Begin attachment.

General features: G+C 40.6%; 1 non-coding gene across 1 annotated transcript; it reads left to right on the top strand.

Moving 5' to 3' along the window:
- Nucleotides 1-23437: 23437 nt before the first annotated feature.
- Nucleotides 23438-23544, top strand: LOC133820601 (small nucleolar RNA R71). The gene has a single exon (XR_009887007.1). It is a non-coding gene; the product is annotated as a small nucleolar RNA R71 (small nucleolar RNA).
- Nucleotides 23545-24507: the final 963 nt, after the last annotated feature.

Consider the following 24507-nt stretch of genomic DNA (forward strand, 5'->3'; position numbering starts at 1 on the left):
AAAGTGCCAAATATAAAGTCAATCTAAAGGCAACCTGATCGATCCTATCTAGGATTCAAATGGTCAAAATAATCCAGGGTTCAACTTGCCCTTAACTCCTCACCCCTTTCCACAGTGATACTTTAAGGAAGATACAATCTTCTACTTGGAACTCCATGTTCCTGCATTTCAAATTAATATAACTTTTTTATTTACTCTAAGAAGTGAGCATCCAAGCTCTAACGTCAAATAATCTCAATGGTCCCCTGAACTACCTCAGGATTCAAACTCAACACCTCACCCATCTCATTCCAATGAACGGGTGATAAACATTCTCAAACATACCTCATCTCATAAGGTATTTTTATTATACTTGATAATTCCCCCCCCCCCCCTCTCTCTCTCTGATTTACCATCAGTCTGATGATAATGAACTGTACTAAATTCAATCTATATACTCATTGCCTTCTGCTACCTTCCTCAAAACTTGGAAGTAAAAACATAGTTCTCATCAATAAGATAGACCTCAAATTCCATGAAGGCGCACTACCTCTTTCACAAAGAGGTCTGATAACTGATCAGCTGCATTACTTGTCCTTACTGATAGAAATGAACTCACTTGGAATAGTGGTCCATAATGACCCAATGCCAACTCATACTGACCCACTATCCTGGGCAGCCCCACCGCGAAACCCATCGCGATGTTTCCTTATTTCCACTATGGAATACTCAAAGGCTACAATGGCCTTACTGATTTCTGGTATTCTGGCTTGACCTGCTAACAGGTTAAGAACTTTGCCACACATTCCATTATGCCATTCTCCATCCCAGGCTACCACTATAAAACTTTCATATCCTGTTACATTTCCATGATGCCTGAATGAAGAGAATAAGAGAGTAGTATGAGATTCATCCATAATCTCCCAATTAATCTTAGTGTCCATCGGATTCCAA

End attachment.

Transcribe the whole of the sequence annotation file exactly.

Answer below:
General features: G+C 40.6%; 1 non-coding gene across 1 annotated transcript; it reads left to right on the top strand.

Moving 5' to 3' along the window:
- Nucleotides 1-23437: 23437 nt before the first annotated feature.
- Nucleotides 23438-23544, top strand: LOC133820601 (small nucleolar RNA R71). The gene has a single exon (XR_009887007.1). It is a non-coding gene; the product is annotated as a small nucleolar RNA R71 (small nucleolar RNA).
- Nucleotides 23545-24507: the final 963 nt, after the last annotated feature.

Consider the following 24507-nt stretch of genomic DNA (forward strand, 5'->3'; position numbering starts at 1 on the left):
AAAGTGCCAAATATAAAGTCAATCTAAAGGCAACCTGATCGATCCTATCTAGGATTCAAATGGTCAAAATAATCCAGGGTTCAACTTGCCCTTAACTCCTCACCCCTTTCCACAGTGATACTTTAAGGAAGATACAATCTTCTACTTGGAACTCCATGTTCCTGCATTTCAAATTAATATAACTTTTTTATTTACTCTAAGAAGTGAGCATCCAAGCTCTAACGTCAAATAATCTCAATGGTCCCCTGAACTACCTCAGGATTCAAACTCAACACCTCACCCATCTCATTCCAATGAACGGGTGATAAACATTCTCAAACATACCTCATCTCATAAGGTATTTTTATTATACTTGATAATTCCCCCCCCCCCCCTCTCTCTCTCTGATTTACCATCAGTCTGATGATAATGAACTGTACTAAATTCAATCTATATACTCATTGCCTTCTGCTACCTTCCTCAAAACTTGGAAGTAAAAACATAGTTCTCATCAATAAGATAGACCTCAAATTCCATGAAGGCGCACTACCTCTTTCACAAAGAGGTCTGATAACTGATCAGCTGCATTACTTGTCCTTACTGATAGAAATGAACTCACTTGGAATAGTGGTCCATAATGACCCAATGCCAACTCATACTGACCCACTATCCTGGGCAGCCCCACCGCGAAACCCATCGCGATGTTTCCTTATTTCCACTATGGAATACTCAAAGGCTACAATGGCCTTACTGATTTCTGGTATTCTGGCTTGACCTGCTAACAGGTTAAGAACTTTGCCACACATTCCATTATGCCATTCTCCATCCCAGGCTACCACTATAAAACTTTCATATCCTGTTACATTTCCATGATGCCTGAATGAAGAGAATAAGAGAGTAGTATGAGATTCATCCATAATCTCCCAATTAATCTTAGTGTCCATCGGATTCCAA